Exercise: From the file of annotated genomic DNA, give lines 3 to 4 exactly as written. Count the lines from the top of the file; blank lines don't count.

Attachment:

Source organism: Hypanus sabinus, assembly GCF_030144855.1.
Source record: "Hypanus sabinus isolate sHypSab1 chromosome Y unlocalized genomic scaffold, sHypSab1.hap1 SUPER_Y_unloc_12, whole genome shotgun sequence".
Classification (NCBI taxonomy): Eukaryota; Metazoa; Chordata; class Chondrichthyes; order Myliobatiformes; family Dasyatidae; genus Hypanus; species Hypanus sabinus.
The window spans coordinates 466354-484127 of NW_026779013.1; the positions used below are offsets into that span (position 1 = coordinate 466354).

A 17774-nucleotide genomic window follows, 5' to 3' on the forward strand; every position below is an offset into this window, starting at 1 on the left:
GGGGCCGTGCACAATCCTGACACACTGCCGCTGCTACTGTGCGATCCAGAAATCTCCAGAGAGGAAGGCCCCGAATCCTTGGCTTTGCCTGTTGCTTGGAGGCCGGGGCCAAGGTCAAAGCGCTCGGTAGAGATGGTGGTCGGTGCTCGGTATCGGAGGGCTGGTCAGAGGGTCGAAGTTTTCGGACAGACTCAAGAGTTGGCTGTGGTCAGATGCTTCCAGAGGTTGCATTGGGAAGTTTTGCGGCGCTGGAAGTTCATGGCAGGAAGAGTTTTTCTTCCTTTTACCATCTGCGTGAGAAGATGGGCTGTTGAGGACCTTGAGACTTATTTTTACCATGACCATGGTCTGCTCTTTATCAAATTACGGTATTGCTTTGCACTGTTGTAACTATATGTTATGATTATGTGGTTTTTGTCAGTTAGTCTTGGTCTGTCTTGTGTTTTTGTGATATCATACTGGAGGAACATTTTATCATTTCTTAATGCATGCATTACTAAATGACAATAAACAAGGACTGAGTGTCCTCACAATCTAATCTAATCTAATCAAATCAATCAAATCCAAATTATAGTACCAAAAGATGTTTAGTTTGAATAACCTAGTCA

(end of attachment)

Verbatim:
Classification (NCBI taxonomy): Eukaryota; Metazoa; Chordata; class Chondrichthyes; order Myliobatiformes; family Dasyatidae; genus Hypanus; species Hypanus sabinus.
The window spans coordinates 466354-484127 of NW_026779013.1; the positions used below are offsets into that span (position 1 = coordinate 466354).